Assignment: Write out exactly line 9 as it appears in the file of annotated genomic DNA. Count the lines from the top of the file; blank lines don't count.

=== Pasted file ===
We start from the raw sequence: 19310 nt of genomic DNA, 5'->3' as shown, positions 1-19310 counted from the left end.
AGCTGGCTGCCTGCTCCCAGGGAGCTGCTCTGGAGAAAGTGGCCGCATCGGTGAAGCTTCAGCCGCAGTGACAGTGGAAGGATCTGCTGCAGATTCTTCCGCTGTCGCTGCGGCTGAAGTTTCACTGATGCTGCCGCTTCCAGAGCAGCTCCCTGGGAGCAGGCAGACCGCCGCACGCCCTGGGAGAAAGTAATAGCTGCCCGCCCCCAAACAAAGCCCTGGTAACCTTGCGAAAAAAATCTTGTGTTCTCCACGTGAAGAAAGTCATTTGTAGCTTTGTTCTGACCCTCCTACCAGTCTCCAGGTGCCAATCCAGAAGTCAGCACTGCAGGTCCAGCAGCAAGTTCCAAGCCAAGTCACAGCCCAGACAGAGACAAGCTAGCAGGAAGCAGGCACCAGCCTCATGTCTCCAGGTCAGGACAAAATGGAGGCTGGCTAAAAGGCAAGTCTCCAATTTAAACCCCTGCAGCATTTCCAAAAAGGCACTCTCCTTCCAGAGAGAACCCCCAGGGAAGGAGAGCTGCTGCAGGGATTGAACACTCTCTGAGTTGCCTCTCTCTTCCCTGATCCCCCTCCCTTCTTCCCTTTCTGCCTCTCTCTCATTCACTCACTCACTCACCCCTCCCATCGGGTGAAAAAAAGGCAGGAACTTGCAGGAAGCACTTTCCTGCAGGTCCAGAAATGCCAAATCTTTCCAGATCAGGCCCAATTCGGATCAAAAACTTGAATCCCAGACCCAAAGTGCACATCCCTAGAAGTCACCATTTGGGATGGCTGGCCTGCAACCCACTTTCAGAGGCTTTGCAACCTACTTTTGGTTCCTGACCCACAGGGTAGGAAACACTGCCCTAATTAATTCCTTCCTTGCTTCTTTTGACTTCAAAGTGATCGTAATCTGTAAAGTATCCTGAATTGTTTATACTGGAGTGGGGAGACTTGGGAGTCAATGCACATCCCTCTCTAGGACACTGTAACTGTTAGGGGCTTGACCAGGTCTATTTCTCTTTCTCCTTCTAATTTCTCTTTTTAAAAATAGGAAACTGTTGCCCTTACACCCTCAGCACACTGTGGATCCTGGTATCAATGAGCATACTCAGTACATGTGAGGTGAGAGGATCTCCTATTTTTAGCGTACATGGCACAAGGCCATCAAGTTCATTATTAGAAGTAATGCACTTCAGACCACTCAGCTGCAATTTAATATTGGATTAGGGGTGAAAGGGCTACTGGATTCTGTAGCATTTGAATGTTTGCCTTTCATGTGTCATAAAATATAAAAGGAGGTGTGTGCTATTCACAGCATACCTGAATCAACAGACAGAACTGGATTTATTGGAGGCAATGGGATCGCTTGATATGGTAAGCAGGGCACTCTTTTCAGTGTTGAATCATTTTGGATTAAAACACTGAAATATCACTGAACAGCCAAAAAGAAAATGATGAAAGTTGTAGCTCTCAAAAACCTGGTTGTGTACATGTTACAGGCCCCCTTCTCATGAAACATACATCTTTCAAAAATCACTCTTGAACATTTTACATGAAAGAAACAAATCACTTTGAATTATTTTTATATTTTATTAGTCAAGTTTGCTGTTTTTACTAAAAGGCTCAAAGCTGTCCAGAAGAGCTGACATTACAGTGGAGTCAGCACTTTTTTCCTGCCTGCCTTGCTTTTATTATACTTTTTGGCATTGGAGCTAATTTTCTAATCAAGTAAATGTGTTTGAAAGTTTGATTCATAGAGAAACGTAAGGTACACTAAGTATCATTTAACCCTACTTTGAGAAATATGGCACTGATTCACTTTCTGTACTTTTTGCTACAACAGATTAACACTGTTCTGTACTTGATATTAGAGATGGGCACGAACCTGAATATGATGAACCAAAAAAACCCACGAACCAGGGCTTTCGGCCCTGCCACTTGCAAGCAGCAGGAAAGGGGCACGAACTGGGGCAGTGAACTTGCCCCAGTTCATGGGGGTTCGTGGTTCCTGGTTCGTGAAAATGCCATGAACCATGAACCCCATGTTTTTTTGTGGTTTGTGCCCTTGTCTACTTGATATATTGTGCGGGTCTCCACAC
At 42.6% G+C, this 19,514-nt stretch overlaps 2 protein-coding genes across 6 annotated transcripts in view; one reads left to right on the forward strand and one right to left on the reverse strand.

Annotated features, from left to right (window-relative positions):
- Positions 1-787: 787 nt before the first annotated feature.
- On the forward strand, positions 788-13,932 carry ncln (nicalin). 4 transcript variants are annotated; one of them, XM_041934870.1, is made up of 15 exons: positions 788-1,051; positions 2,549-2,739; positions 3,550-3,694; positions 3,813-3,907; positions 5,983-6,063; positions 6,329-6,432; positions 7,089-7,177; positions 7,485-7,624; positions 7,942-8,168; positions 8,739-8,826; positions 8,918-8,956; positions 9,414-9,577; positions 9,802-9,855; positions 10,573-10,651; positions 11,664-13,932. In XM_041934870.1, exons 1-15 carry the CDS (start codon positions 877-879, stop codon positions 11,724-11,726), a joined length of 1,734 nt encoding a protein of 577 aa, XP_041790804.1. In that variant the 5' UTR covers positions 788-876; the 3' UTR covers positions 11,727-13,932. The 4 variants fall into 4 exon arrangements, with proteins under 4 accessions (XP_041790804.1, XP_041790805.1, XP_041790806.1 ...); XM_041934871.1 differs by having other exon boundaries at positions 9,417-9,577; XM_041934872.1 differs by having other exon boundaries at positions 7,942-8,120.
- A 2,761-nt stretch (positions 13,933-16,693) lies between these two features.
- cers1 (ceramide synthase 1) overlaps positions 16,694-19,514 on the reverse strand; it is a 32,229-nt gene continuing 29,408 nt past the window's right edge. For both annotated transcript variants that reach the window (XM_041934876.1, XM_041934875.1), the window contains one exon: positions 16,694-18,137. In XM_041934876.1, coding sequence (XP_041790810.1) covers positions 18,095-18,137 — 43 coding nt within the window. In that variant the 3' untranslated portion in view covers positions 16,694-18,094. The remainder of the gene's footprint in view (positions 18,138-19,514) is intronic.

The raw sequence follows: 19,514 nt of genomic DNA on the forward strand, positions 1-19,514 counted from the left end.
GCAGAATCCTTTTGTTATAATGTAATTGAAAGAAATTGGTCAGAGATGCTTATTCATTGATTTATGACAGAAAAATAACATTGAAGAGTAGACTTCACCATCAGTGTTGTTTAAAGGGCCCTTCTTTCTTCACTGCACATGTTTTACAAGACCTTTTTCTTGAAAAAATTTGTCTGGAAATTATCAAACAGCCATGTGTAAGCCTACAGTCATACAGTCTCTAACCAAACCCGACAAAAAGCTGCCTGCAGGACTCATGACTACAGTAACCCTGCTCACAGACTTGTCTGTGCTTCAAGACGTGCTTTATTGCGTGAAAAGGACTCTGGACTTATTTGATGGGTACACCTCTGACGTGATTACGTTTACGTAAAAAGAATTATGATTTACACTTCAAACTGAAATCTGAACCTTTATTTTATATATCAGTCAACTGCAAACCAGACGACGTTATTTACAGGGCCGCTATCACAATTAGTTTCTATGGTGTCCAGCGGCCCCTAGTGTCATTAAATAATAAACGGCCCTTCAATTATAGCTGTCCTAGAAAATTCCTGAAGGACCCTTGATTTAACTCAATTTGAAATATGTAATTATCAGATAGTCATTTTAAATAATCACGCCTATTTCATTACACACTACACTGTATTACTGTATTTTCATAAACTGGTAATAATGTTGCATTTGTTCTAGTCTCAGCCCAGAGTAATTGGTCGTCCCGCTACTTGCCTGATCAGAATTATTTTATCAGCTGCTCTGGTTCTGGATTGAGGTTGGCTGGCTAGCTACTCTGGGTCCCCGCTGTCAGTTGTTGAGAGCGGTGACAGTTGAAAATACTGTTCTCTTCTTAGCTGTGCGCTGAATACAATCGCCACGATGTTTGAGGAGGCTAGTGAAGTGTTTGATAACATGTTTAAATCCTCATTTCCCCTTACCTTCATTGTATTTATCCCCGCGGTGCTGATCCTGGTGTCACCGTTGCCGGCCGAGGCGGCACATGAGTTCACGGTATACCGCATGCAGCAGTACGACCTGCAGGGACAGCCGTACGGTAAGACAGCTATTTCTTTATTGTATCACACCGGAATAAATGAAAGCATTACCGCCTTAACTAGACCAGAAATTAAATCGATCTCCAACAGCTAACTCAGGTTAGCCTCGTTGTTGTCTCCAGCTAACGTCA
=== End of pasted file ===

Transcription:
The raw sequence follows: 19,514 nt of genomic DNA on the forward strand, positions 1-19,514 counted from the left end.